Game review: Enter the Gungeon – one of the most addictive games

This tongue-in-cheek retro shooter is great value for money, with responsive gameplay and plenty of secrets to uncover

PUBLISHED : Friday, 15 April, 2016, 12:00pm
UPDATED : Friday, 15 April, 2016, 12:00pm

Enter the Gungeon

Dodge Roll

4.5 stars

Finally, a game with an awesome title that absolutely delivers. Enter the Gungeon is one of the most addictive games we’ve played for a long, long time. It’s small and downloadable, just over HK$100 for the Playstation 4, Linux, PC and Mac. But it’s worth every single cent.

The blatantly tongue-in-cheek concept is as simple as its name, a retro-looking adventure that blends arcade shooter dynamics with classic Zelda-esque dungeon levels. Gamers take on one of four different characters, each with a unique set of load-out abilities. Your goal? Shoot the ever-loving crap out of endless bad guys, using an almost hilariously over-the-top blend of traditional and new-fangled weapons.

And also dodge rolls, lots of dodge rolls – the developer Dodge Roll is such a fan that it they named the company after them. You’ll use them to jump across pits, leap across bullets and generally play up the defence.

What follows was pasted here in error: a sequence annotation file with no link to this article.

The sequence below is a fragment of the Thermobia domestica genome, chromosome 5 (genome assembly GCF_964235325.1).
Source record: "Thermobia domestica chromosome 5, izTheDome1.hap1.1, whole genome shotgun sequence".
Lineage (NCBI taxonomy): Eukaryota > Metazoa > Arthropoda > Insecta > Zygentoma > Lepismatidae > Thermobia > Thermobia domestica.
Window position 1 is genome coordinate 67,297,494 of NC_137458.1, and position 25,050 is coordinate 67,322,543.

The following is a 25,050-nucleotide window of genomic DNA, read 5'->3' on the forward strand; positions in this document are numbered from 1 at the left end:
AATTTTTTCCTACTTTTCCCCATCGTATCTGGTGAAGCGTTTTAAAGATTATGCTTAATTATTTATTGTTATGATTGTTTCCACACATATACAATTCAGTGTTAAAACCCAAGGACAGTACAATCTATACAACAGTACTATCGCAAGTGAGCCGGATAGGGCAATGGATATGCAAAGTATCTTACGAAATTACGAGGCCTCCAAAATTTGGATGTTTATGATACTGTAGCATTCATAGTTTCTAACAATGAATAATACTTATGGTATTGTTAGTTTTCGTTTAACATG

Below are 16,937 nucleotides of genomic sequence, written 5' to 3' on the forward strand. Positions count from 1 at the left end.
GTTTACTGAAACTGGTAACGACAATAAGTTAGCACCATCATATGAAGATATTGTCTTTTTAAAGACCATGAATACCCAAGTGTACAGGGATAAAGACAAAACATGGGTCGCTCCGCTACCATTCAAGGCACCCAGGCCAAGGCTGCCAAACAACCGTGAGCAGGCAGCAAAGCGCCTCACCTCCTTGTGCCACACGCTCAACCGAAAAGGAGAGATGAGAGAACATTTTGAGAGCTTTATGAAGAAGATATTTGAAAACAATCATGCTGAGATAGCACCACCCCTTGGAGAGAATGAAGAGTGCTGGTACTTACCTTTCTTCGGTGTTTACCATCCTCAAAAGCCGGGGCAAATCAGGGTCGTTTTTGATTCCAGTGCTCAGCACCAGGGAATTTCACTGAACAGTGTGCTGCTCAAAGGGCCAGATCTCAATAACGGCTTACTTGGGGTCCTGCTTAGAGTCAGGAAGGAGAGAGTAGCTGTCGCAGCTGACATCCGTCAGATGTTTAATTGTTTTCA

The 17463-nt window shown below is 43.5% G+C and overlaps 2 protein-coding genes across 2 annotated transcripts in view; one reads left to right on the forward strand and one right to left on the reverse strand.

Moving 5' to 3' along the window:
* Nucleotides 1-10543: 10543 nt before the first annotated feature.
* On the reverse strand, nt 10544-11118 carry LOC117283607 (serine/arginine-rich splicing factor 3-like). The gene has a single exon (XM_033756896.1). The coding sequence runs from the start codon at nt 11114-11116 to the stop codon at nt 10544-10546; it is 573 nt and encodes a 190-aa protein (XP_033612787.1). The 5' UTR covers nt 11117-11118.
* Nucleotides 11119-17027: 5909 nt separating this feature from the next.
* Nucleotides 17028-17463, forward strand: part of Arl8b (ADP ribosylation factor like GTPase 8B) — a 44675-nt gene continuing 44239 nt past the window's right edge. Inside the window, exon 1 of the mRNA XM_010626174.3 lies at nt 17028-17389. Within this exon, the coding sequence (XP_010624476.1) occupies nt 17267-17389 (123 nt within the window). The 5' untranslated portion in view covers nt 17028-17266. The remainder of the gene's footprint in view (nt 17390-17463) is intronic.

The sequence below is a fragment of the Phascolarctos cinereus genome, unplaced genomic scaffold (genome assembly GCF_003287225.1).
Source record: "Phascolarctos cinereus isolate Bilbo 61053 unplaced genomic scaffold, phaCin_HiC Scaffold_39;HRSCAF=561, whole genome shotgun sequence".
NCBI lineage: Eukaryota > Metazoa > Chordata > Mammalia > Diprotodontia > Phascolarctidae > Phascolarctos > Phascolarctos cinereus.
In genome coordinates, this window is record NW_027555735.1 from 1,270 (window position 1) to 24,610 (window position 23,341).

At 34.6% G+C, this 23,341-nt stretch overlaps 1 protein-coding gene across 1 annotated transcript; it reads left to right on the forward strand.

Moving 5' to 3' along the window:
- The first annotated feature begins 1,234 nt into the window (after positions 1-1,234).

Gameplay here is incredibly tight, and there was nary a single moment throughout that we felt the game wasn’t responsive to our commands. That’s incredibly important considering well-timed attacks are key to your survival, but the true secret behind Gungeon’s ridiculously addictive nature comes down to repetition, funnily enough.

To unlock new guns and abilities, you’ll have to continuously journey back into the “gungeon”. Thankfully, each dungeon is randomly generated, enemies become ever-more difficult, bosses are seemingly endless, there are hundreds of guns to unlock, and a whole host of side quests posed by folks you rescue. That keeps the game feeling fresh and exciting, with plenty to unearth even after you log in dozens of hours in its simplistic but challenging world.

Gungeon is completely old-school, with no multiplayer options but a couch-friendly co-operative option – and that’s largely one of the reasons we love it. Overly complicated storyline, needless online play, genre mashing and massive-budget “innovations” are starting to see the gaming world slip slightly.

Enter the Gungeon is exactly the kind of thing to keep us entertained on those long, lonely nights when the Sevens hooligans are tearing up our fine city. It was perfect timing, really.